Hats off to Swamp Donkey Adventure Racing for putting on a great event, thanks to all the amazing volunteers that made it all possible, and congrats to to all the other teams that pushed themselves against a tough course and had their own epic adventures!

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Dakota Harvest Bakery

Dakota Harvest Bakery, or DHB as we affectionately call them, deserves a special shout out from ENDracing.  These guys are a small local bakery and coffee shop (Local=Best as far as we're concerned) that has really become a part of the Grand Forks community in general, and more specifically the ENDracing community.  Paul Holje and his staff have been huge supporters of our grass-roots efforts since the beginning, and continue to provide thousands of dollars of donations of amazing food at each event.  There is no way we could put together races that rival all the big budget ones out there without their help.  The importance of their involvement - and the involvement of other generous like minded local and national businesses - to what we're trying to do simply cannot be overstated. 
 
And we're happy to announce that DHB will once again be providing the 'mid race' meal for END-TOMBED.  Thanks guys - we can't say it enough!

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Super Budget Map Board

I'm heading up to Canada in a few weeks to be on the other side of the racing coin (racing instead of directing) and i can't wait.  I'll be doing the Swamp Donkey Adventure Race - an event i did last year for the first time.  It's a great event - short enough to be fun but long enough to be hard.... a great race to do with my wife and overworked buddy Joel.  Last year we ended up in 4th place in our category (despite some 90+ total teams) and that gave us the idea that we might be able to end up on the podium with a little more work this year.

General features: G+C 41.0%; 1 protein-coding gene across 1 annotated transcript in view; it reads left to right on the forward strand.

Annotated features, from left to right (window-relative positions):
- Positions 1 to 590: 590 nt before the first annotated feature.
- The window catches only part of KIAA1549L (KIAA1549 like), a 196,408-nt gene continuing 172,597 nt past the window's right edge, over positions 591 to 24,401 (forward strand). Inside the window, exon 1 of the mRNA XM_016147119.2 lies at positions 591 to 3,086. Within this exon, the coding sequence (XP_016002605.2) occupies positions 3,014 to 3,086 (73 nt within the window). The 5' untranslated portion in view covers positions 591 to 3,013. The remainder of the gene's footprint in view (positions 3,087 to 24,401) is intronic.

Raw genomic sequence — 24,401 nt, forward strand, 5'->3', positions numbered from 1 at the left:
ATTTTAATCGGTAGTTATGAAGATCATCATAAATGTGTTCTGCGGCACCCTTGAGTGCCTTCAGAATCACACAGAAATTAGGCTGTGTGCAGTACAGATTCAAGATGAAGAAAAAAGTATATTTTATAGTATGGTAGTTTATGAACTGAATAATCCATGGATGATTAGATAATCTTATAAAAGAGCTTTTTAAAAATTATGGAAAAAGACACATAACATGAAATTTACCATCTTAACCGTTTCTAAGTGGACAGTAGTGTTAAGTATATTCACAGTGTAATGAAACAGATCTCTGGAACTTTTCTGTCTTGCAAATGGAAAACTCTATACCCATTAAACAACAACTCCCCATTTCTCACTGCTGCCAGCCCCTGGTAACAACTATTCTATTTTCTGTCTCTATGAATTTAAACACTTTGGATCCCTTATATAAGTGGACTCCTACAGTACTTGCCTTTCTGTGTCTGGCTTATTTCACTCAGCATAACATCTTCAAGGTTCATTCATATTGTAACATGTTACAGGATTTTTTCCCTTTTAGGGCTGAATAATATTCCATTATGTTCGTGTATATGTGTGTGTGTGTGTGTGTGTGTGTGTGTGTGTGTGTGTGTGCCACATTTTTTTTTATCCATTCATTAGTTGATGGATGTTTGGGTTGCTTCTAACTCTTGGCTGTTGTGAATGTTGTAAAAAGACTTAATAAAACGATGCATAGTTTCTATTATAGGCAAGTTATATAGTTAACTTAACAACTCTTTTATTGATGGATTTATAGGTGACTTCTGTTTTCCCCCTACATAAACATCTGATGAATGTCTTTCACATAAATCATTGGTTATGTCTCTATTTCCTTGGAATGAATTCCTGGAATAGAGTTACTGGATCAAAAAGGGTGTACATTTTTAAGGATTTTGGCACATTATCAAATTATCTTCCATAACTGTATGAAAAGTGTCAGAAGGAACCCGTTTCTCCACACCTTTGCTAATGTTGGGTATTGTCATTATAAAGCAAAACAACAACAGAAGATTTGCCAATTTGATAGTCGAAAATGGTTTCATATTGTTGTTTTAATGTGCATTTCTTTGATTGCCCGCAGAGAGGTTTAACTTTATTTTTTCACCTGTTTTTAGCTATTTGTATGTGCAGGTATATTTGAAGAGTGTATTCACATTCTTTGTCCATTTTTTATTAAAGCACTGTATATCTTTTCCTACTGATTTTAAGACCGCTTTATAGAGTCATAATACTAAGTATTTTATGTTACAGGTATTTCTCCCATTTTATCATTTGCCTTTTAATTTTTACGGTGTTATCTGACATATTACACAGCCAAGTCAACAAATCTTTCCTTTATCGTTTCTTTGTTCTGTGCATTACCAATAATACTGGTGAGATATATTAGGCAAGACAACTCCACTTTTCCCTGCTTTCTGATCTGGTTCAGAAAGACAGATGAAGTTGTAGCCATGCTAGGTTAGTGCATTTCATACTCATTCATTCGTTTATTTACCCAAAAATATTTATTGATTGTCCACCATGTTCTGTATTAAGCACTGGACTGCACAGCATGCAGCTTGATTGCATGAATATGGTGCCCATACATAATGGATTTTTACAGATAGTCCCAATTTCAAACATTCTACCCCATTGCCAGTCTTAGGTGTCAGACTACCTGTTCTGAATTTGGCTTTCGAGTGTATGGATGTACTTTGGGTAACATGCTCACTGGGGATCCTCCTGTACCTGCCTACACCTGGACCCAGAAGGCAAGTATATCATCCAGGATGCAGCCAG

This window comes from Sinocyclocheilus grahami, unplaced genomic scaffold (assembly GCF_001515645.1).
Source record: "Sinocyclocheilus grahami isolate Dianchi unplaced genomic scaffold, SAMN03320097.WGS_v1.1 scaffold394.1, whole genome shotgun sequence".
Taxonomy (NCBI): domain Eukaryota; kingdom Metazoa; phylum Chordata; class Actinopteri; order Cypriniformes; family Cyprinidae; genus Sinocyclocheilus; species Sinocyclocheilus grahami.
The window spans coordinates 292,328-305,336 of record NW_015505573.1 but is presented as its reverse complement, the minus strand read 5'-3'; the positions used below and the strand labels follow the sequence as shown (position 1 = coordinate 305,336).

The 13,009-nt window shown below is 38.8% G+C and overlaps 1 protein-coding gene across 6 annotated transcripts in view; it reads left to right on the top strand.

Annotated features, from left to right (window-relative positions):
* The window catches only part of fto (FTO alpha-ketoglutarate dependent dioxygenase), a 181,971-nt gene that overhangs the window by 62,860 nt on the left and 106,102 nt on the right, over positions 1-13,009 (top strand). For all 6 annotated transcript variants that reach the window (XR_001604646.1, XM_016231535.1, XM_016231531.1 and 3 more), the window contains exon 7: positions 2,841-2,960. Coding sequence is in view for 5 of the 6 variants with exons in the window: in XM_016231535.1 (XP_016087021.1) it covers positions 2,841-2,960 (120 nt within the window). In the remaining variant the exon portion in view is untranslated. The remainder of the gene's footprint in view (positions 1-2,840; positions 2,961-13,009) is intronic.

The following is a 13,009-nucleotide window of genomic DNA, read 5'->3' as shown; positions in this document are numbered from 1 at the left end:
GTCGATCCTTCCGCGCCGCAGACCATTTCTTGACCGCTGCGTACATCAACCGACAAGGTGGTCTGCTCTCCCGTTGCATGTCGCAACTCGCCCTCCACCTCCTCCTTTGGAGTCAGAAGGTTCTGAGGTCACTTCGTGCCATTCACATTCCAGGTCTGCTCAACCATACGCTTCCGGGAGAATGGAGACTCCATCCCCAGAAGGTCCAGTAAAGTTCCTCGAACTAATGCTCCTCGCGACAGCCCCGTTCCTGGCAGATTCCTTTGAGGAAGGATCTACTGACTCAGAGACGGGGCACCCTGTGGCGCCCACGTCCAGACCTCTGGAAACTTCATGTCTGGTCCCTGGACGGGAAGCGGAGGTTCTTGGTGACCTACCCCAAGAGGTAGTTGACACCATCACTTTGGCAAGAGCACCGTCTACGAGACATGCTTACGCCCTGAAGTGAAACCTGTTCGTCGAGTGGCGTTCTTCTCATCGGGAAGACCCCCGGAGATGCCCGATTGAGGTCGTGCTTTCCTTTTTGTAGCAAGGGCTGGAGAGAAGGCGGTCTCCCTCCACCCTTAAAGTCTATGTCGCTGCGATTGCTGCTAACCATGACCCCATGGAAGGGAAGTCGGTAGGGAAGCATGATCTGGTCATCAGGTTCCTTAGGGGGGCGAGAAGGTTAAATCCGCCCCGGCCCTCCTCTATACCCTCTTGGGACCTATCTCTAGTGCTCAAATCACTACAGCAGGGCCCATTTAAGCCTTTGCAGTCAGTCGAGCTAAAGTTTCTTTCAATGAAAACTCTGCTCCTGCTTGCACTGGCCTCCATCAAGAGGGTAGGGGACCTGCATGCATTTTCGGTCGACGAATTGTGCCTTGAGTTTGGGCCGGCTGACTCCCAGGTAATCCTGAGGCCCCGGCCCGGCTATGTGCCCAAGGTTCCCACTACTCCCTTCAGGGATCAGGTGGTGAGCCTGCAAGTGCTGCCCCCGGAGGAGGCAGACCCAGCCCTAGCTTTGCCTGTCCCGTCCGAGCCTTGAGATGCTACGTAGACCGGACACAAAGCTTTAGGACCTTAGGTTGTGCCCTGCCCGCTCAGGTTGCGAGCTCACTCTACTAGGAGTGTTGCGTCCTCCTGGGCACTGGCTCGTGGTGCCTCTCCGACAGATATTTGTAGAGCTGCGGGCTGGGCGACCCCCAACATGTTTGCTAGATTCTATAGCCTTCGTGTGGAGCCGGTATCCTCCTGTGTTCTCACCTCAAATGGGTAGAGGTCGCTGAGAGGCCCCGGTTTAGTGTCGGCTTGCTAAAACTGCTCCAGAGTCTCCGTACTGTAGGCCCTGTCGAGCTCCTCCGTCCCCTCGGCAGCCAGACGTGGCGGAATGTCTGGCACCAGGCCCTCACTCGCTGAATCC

the purple zip ties add a certain flair not seen on conventional map boards
 
But since i've decided to stick to my low volume training approach, i have to figure out ways to get faster without physical work.  Hmmm.  One thing we didn't  have last year was a map board for the bike, so maybe i can work to build one.  My background (a story for another post) is such that i love being thrifty, so i thought i'd see how cheaply i could build a serviceable one.  Of course it will remain until after the race to determine whether it actually was serviceable - but i thought i'd share the finished product so the ooohhs and aaahhhhs of budget minded appreciation could start early (FYI, these things can cost upwards of 65 bucks!).
 
Here's what you need -
1) extra thick cardboard
2) zip ties
3) old bike tube.
 
Here's what you do -
1) cut the cardboard slightly larger then 8.5 x 11
2) poke holes in it and zip tie it securely to your handlebars and stem
3) cut ribbons out of the bike tube and tie two lengths around the top and bottom of the board. 
 
the finished product
 
Voila - map board for the cost of 3 zip ties.  My initial tests indicate that it should work just fine... as long as i don't crash!

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Ibex Offer for END-TOMBED

Men's Indie jerseyLets face it, that first lap is going to be COLD.  Last year it was 28 Fahrenheit i think (that's -2 for all you Canadians).  But by the 10th lap, it's in the high 50's!  Talk about a temperature swing.....
Is your jersey up for it?  If not, pick up one of these Ibex Indie half-zip gems - long sleeved, merino wool, ENDracing branded - and ride all your laps in comfort.  Shirts are $60.
Pre-order by shooting me an email with your size.  Mens color is 'black light', Women's is Parsley.
Orders must be made by Sept. 30th.  Payment can be made upon pickup at the race.